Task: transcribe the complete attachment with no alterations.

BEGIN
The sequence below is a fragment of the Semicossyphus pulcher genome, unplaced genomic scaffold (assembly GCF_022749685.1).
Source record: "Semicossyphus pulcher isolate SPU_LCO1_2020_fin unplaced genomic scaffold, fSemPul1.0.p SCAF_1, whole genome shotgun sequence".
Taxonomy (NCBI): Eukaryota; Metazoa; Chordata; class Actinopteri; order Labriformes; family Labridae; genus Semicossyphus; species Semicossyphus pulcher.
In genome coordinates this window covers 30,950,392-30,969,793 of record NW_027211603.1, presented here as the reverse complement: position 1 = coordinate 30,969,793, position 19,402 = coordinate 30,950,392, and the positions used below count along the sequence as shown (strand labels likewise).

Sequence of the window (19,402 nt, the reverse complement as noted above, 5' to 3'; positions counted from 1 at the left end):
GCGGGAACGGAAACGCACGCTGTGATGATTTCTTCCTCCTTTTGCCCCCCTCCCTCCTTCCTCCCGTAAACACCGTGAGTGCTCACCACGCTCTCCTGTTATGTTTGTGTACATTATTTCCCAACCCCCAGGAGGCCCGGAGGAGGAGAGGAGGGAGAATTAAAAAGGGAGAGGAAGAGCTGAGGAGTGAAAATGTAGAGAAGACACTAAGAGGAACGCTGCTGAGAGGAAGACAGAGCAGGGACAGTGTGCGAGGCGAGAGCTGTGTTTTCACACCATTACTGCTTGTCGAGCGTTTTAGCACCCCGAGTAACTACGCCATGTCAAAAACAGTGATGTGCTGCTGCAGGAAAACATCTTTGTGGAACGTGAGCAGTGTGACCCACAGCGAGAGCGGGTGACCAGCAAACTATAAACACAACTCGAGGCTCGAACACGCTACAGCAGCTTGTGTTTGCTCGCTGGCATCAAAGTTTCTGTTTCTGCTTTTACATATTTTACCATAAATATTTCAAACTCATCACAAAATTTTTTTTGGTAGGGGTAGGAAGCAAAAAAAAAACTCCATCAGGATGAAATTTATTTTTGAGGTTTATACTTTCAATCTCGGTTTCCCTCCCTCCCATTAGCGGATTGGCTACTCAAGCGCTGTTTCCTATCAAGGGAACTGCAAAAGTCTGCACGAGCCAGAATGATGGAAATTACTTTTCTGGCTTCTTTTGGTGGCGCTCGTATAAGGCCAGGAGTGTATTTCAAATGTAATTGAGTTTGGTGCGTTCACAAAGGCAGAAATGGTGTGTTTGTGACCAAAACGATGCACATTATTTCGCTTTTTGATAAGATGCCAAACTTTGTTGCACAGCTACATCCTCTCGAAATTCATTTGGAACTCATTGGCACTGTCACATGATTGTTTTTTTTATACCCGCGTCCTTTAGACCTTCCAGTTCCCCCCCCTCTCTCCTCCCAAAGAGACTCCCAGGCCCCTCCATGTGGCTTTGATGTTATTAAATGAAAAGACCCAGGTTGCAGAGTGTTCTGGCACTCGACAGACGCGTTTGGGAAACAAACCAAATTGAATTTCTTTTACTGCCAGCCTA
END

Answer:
The sequence below is a fragment of the Semicossyphus pulcher genome, unplaced genomic scaffold (assembly GCF_022749685.1).
Source record: "Semicossyphus pulcher isolate SPU_LCO1_2020_fin unplaced genomic scaffold, fSemPul1.0.p SCAF_1, whole genome shotgun sequence".
Taxonomy (NCBI): Eukaryota; Metazoa; Chordata; class Actinopteri; order Labriformes; family Labridae; genus Semicossyphus; species Semicossyphus pulcher.
In genome coordinates this window covers 30,950,392-30,969,793 of record NW_027211603.1, presented here as the reverse complement: position 1 = coordinate 30,969,793, position 19,402 = coordinate 30,950,392, and the positions used below count along the sequence as shown (strand labels likewise).

Sequence of the window (19,402 nt, the reverse complement as noted above, 5' to 3'; positions counted from 1 at the left end):
GCGGGAACGGAAACGCACGCTGTGATGATTTCTTCCTCCTTTTGCCCCCCTCCCTCCTTCCTCCCGTAAACACCGTGAGTGCTCACCACGCTCTCCTGTTATGTTTGTGTACATTATTTCCCAACCCCCAGGAGGCCCGGAGGAGGAGAGGAGGGAGAATTAAAAAGGGAGAGGAAGAGCTGAGGAGTGAAAATGTAGAGAAGACACTAAGAGGAACGCTGCTGAGAGGAAGACAGAGCAGGGACAGTGTGCGAGGCGAGAGCTGTGTTTTCACACCATTACTGCTTGTCGAGCGTTTTAGCACCCCGAGTAACTACGCCATGTCAAAAACAGTGATGTGCTGCTGCAGGAAAACATCTTTGTGGAACGTGAGCAGTGTGACCCACAGCGAGAGCGGGTGACCAGCAAACTATAAACACAACTCGAGGCTCGAACACGCTACAGCAGCTTGTGTTTGCTCGCTGGCATCAAAGTTTCTGTTTCTGCTTTTACATATTTTACCATAAATATTTCAAACTCATCACAAAATTTTTTTTGGTAGGGGTAGGAAGCAAAAAAAAAACTCCATCAGGATGAAATTTATTTTTGAGGTTTATACTTTCAATCTCGGTTTCCCTCCCTCCCATTAGCGGATTGGCTACTCAAGCGCTGTTTCCTATCAAGGGAACTGCAAAAGTCTGCACGAGCCAGAATGATGGAAATTACTTTTCTGGCTTCTTTTGGTGGCGCTCGTATAAGGCCAGGAGTGTATTTCAAATGTAATTGAGTTTGGTGCGTTCACAAAGGCAGAAATGGTGTGTTTGTGACCAAAACGATGCACATTATTTCGCTTTTTGATAAGATGCCAAACTTTGTTGCACAGCTACATCCTCTCGAAATTCATTTGGAACTCATTGGCACTGTCACATGATTGTTTTTTTTATACCCGCGTCCTTTAGACCTTCCAGTTCCCCCCCCTCTCTCCTCCCAAAGAGACTCCCAGGCCCCTCCATGTGGCTTTGATGTTATTAAATGAAAAGACCCAGGTTGCAGAGTGTTCTGGCACTCGACAGACGCGTTTGGGAAACAAACCAAATTGAATTTCTTTTACTGCCAGCCTA